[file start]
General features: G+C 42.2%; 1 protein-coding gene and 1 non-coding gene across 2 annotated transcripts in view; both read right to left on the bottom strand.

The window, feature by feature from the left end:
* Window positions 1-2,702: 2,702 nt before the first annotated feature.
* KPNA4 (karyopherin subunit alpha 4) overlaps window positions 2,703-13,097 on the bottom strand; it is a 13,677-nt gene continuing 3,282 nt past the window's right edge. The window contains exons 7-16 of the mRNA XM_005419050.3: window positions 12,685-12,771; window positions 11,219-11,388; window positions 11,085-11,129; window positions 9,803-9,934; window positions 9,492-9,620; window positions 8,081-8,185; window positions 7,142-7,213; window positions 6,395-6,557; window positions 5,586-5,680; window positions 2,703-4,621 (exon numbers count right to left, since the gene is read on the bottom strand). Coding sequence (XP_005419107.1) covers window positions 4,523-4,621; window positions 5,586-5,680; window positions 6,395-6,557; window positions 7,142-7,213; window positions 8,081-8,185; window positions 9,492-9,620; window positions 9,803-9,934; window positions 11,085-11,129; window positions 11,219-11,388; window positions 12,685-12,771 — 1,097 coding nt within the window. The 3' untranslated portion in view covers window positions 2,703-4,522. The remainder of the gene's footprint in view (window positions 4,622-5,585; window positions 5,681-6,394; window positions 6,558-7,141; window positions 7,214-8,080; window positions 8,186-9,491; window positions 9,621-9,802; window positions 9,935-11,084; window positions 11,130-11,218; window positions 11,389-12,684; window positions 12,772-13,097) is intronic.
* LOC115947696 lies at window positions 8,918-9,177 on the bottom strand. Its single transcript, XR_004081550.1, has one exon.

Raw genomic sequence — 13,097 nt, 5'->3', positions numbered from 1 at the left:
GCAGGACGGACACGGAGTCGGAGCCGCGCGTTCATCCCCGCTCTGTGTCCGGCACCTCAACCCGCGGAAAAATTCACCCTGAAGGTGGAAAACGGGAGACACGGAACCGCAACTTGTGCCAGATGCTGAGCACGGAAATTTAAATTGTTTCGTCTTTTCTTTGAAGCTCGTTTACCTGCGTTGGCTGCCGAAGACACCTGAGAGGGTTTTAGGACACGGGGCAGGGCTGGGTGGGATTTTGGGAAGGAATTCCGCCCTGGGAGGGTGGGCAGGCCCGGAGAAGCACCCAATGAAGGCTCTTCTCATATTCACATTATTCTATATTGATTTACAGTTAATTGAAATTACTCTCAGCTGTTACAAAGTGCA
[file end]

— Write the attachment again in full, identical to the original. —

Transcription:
General features: G+C 42.2%; 1 protein-coding gene and 1 non-coding gene across 2 annotated transcripts in view; both read right to left on the bottom strand.

The window, feature by feature from the left end:
* Window positions 1-2,702: 2,702 nt before the first annotated feature.
* KPNA4 (karyopherin subunit alpha 4) overlaps window positions 2,703-13,097 on the bottom strand; it is a 13,677-nt gene continuing 3,282 nt past the window's right edge. The window contains exons 7-16 of the mRNA XM_005419050.3: window positions 12,685-12,771; window positions 11,219-11,388; window positions 11,085-11,129; window positions 9,803-9,934; window positions 9,492-9,620; window positions 8,081-8,185; window positions 7,142-7,213; window positions 6,395-6,557; window positions 5,586-5,680; window positions 2,703-4,621 (exon numbers count right to left, since the gene is read on the bottom strand). Coding sequence (XP_005419107.1) covers window positions 4,523-4,621; window positions 5,586-5,680; window positions 6,395-6,557; window positions 7,142-7,213; window positions 8,081-8,185; window positions 9,492-9,620; window positions 9,803-9,934; window positions 11,085-11,129; window positions 11,219-11,388; window positions 12,685-12,771 — 1,097 coding nt within the window. The 3' untranslated portion in view covers window positions 2,703-4,522. The remainder of the gene's footprint in view (window positions 4,622-5,585; window positions 5,681-6,394; window positions 6,558-7,141; window positions 7,214-8,080; window positions 8,186-9,491; window positions 9,621-9,802; window positions 9,935-11,084; window positions 11,130-11,218; window positions 11,389-12,684; window positions 12,772-13,097) is intronic.
* LOC115947696 lies at window positions 8,918-9,177 on the bottom strand. Its single transcript, XR_004081550.1, has one exon.

Raw genomic sequence — 13,097 nt, 5'->3', positions numbered from 1 at the left:
GCAGGACGGACACGGAGTCGGAGCCGCGCGTTCATCCCCGCTCTGTGTCCGGCACCTCAACCCGCGGAAAAATTCACCCTGAAGGTGGAAAACGGGAGACACGGAACCGCAACTTGTGCCAGATGCTGAGCACGGAAATTTAAATTGTTTCGTCTTTTCTTTGAAGCTCGTTTACCTGCGTTGGCTGCCGAAGACACCTGAGAGGGTTTTAGGACACGGGGCAGGGCTGGGTGGGATTTTGGGAAGGAATTCCGCCCTGGGAGGGTGGGCAGGCCCGGAGAAGCACCCAATGAAGGCTCTTCTCATATTCACATTATTCTATATTGATTTACAGTTAATTGAAATTACTCTCAGCTGTTACAAAGTGCA